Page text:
Your Morning Dump... Where the officiating in this league sucks

Your Morning Dump... Where the officiating in this league sucks

Celtics

Your Morning Dump... Where the officiating in this league sucks

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Every morning, we compile the links of the day and dump them here… -r1a1highlighting the big storyline. Because there’s nothing quite as satisfying as a good morning dump.

Marcus Smart and Jusuf Nurkic collided with 1:56 left and only three points separating the Blazers and Celtics. When Nurkic stayed down clutching a particularly sensitive area of his anatomy, the officials decided to review the play to see if Smart did anything untoward.

And so they put on their headsets and looked at the play. And they kept looking at it. Then they paused for a moment, and went back to it. 

Six full minutes of actual time elapsed before they decided it was an “unsportsmanlike act” and ejected him. And while I personally don’t think that was intentional, that is besides the point.

Not only does it kill the flow of the game, the extended scrutiny of a play begins to erode all actual context from what happened on the floor. If seeing the play live, and spending a minute or so on the review doesn’t convince three people that something happened, then maybe it didn’t happen. The deeper into each frame of video someone goes, the more you remove the context of real time from the play.

Boston Sports Journal

First off I’m going to say this: That the officiating in the league sucks is not, primarily, the fault of the officials.

These guys are set up to fail.

As if it weren’t bad enough that there are too few refs on the floor, the league’s definition of ‘incidental contact’ is so bizarre and vague that even if everything else were geared in favor of the refs, they would still be stuck trying to apply a standard which begins by stating that every form of contact initiated by a defender is illegal before outlining a series of exceptions that concludes with this happy little number:

Incidental contact with the hand against an offensive player shall be ignored if it does not affect the player’s speed, quickness, balance and/or rhythm.

What the HELL is the difference between “speed” and “quickness”?

And what exactly do those terms mean? And what the hell does a player’s ‘rhythm’ even look like?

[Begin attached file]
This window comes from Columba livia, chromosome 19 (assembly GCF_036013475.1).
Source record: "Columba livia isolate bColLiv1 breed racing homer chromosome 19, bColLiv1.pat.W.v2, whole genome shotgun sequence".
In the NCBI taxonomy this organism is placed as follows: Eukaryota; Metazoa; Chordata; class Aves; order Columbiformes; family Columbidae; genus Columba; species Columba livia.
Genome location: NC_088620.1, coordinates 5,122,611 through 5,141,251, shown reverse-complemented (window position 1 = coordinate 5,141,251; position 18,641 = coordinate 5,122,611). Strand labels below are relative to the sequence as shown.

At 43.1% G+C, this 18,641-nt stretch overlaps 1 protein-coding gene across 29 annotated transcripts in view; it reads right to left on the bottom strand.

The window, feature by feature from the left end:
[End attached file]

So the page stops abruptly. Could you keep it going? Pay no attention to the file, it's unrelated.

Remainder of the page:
You might expect that the league—being largely run by lawyers—would adopt a lawyer’s mindset and define terms like these which have common language meanings that are broad and nonspecific, but, nope. Although the league feels that this exception (which it abbreviates to “SQBR” in the last two minute report) is the essence of clarity and brevity, it is in fact so vague as to be either non-enforceable or enforceable only according to the idiosyncratic internal definition that any given ref chooses to apply at any given arbitrary moment in time.

So your typical ref on the floor of an NBA game is tasked with trying to apply two exceedingly stupid rules: (1) No contact is allowed (2) except contact that doesn’t matter.

You, frankly, are screwed beyond belief if you’re stuck trying to apply those rules simultaneously in a game as fast paced as NBA basketball.

You’re just completely and totally screwed.

And then if you make a decision that the league disapproves of during the last two minutes of a game, the league is going to tell the whole damn world that you screwed up.

And they’re never, never, never, never going to tell the world that they set you up to fail.

But that’s not all.

The league, which is run by a guy who can’t make up his mind about anything (I’m sorry folks, but those of you who applaud Adam Silver for being… I don’t even know what, anymore, he’s not a very good commissioner. He’s a custodian of the owner’s interests with possibly less creativity when it comes to problem solving than a common crow which can at least teach itself to use rocks to get a piece of food out of a glass of water), has decided in its infinite wisdom that since every other league has instant replay that they too should have instant replay.

And they’ve decided that coaches should be able to challenge calls on the court.

This move was ultimately borrowed from the NFL, which when it comes to the pace of action on the field of play is about as different from the NBA as Russian novels are from Bazooka Joe comics. To expect NBA coaches to be able to gather enough information to correctly identify a blown call and request a review is, frankly, ludicrous.